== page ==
Is Consolidation Building New Walled Gardens?

The vendor ecosystem for marketing and advertising has exploded into an overwhelming mess. Just look at the latest Marketing Technology LUMAscape. Can anyone make heads or tails of it? In addition to fragmentation, there’s the issue of big platforms and their “walled gardens.” Brand and agency stakeholders are concerned about their support for third-party verification, agitated about practices for data collection and frustrated by limited understanding of how measurement is done.

Our industry has two big problems. First, there’s the confusion of too many, then the problem of too few. When it comes to the former, most will agree that an eventual segment shake-out will take place and simplify things. With the latter, we can be sure that the battle to open up the likes of Facebook and Google will go on.

Problem solved, right? Not quite. Through all this industry upheaval and uproar, there's another risk looming on the horizon: a wave of new walled gardens that are being erected right now and right under our noses.

Last year, there were 412 mergers and acquisitions in global ad- and mar-tech, according to advisory group Results International. Each deal reduces the overall size of the industry, meaning there are fewer vendors to choose from. As this trend continues, we risk ushering in a new era of lock-in. Already this year, we’ve seen several big acquisitions, such as the Singtel/Amobee acquisition of Turn, Salesforce of Krux and Oracle of viewability metrics provider Moat.

When Oracle closed the Moat deal this past April, the company issued a fairly typical holding statement, as acquiring giants often do to calm any anxieties of the acquiree’s existing customers. This one said, “Oracle and Moat are committed to keeping Moat an open measurement and analytics platform, with deep integrations and partnerships across the entire digital publisher and ad-tech landscape.” Despite assurances, history has shown that the inevitable drive for post-acquisition synergies requires change, reduction or deprecation of original offerings and services.

Case in point, LiveRail was once a supply-side platform with a rich array of publishers plugging in. When it was acquired by Facebook in 2014, it raised prices and set very strict rules about who it wanted as customers, such as minimum-spending requirements to stay aboard. Then just two years post-purchase, Facebook shut down the last vestiges of the LiveRail service, once so loved by customers like Hulu and A+E Networks.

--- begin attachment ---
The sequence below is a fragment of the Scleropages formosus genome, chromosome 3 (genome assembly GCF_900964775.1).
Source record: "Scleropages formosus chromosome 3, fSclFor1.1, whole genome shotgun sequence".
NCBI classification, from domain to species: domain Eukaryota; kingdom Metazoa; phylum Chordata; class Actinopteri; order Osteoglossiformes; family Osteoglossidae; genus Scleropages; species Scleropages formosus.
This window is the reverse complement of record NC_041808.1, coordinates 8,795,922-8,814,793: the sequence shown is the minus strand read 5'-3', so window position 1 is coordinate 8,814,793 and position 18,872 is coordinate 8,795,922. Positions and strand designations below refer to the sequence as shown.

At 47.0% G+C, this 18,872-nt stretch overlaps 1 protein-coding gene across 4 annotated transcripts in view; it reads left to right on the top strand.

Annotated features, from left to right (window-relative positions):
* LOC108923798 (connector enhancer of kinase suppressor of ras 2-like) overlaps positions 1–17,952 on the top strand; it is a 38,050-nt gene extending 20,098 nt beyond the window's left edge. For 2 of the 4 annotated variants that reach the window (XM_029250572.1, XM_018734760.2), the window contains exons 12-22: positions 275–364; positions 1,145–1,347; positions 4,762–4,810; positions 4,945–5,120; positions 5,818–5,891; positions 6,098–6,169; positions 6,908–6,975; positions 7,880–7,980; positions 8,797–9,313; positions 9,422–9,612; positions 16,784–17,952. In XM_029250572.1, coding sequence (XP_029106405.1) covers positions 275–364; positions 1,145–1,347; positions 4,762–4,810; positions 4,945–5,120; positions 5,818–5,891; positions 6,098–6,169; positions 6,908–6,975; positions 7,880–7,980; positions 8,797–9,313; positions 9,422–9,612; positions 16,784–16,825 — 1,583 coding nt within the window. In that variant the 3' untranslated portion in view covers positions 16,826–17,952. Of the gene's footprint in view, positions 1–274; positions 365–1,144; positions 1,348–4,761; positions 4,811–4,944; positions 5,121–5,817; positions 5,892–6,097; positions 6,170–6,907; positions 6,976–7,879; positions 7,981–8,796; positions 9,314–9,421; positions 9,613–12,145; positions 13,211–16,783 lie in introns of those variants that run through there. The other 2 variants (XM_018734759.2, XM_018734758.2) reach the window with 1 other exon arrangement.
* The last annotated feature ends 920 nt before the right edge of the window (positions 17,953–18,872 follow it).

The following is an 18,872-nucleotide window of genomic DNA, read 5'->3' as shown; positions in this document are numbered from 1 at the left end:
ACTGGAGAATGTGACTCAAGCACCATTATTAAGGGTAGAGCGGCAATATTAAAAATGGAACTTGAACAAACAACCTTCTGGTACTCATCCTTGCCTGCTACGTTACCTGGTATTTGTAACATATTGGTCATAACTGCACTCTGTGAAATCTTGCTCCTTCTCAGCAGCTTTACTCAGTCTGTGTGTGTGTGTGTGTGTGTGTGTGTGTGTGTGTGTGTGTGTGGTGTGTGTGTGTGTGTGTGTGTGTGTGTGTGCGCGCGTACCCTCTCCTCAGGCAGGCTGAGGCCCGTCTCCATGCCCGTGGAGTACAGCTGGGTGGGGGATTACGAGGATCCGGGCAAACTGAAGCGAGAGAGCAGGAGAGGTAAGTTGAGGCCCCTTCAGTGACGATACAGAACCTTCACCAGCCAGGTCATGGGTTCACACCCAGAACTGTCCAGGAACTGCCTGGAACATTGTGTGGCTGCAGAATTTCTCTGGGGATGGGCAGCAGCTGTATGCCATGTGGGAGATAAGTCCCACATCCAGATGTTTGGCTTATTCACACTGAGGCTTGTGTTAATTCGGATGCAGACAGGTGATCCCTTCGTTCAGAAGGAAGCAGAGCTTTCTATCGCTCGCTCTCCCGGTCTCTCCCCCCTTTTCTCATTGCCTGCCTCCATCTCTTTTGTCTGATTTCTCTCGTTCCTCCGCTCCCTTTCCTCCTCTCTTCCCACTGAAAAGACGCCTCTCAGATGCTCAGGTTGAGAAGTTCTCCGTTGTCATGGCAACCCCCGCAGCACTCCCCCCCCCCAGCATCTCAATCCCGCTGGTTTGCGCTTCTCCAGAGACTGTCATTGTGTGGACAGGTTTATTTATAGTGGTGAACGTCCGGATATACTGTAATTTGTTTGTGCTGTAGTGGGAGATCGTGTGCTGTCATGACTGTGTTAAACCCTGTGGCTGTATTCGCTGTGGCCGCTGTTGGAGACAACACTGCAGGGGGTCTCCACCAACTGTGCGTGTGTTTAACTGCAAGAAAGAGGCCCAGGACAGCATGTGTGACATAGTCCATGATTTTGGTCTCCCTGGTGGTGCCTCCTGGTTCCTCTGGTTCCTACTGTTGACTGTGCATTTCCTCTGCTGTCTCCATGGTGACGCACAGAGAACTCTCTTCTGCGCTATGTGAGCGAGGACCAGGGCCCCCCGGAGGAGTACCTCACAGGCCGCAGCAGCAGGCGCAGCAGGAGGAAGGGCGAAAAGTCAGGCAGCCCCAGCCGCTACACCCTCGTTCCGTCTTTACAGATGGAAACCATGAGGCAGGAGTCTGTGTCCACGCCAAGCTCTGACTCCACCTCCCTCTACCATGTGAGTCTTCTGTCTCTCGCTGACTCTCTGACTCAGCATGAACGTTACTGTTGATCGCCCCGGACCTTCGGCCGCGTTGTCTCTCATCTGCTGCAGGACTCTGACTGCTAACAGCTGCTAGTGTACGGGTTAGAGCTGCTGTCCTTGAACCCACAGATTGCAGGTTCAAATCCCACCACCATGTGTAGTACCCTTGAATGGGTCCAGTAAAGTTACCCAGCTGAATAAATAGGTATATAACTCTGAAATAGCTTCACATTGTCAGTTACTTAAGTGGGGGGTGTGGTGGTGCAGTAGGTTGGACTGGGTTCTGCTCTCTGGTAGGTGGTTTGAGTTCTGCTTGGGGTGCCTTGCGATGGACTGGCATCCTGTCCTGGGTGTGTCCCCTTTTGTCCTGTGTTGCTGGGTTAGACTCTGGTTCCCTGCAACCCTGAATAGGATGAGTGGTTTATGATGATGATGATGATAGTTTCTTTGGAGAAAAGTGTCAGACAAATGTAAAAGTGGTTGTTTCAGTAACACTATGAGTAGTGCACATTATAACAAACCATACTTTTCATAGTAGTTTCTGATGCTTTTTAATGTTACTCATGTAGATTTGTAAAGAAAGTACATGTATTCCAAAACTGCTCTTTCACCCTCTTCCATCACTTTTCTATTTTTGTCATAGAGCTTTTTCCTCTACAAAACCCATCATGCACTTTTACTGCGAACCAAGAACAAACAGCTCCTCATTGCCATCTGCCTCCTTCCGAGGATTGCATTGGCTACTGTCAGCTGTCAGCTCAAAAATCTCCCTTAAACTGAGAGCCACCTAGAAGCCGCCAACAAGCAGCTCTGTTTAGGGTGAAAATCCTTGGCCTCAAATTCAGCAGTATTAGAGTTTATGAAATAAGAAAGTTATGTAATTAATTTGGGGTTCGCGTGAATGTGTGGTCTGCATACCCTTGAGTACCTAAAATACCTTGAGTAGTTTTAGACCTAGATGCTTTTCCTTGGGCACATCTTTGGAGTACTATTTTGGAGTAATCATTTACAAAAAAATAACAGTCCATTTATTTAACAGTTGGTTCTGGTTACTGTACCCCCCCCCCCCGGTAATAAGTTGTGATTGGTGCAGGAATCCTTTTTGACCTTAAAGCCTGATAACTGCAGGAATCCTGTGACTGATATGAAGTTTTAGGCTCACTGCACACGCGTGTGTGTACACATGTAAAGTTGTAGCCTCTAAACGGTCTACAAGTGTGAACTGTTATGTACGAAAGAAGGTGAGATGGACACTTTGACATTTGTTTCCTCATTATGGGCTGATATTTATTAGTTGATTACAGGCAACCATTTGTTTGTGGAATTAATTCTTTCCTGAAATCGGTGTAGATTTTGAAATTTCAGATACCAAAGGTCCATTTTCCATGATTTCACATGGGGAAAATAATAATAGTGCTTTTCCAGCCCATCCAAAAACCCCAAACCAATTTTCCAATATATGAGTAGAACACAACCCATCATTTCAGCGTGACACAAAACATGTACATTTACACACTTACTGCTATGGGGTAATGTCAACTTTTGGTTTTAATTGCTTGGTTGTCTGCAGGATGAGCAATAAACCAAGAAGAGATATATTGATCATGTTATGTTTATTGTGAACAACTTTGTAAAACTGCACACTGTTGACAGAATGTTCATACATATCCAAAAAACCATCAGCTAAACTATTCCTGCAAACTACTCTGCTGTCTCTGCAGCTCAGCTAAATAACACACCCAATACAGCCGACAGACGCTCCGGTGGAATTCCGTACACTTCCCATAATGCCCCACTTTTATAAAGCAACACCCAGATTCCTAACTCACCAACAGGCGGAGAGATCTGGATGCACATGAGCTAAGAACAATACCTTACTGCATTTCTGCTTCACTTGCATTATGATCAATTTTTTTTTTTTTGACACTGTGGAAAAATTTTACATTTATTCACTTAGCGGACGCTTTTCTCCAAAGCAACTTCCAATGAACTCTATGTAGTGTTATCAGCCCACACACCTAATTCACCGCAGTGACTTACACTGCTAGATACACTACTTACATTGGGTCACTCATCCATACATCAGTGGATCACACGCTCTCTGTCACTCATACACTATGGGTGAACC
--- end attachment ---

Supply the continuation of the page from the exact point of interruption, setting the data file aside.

Now we’re in the midst of another potentially industry-disrupting deal, that between Verizon and Yahoo. We have no idea what will shake out, especially since so many ad-tech acquisitions from Yahoo’s days past remain in integration limbo. Still, it’s our assumption that we’ll see a number of existing technologies and platforms dissolved as a result of consolidation.

No deal like this is intrinsically bad. But, in many situations, the post-acquisition reality can fall far short of what was originally promised whether that’s customer data used in unexpected ways, feature sets pulled out like the proverbial rug or options that were once selling points suddenly rendered invisible or locked down.

The industry’s consolidation situation might look very different if it were being driven by smaller entities teaming up. It’s a bit like the 1980s cult classic cartoon Voltron, with the little players joining forces to fight for the best interests of mankind. But instead, we’re witnessing the creation of the next generation of walled gardens.

We as an industry need to step up to ensure the ongoing survival of a diverse targeting and data ecosystem, one that allows ad buyers and publishers to connect and integrate far and wide while using their data in the ways that best service the consumer. Clients deserve a wide range of integrations, the strongest possible connective tissue and the ability to maintain access to the unique features and benefits of their selected partners with the transparency and control to move freely to whichever combination works best.

Walls aren’t inherently bad; they’re just better when they have doors and windows.

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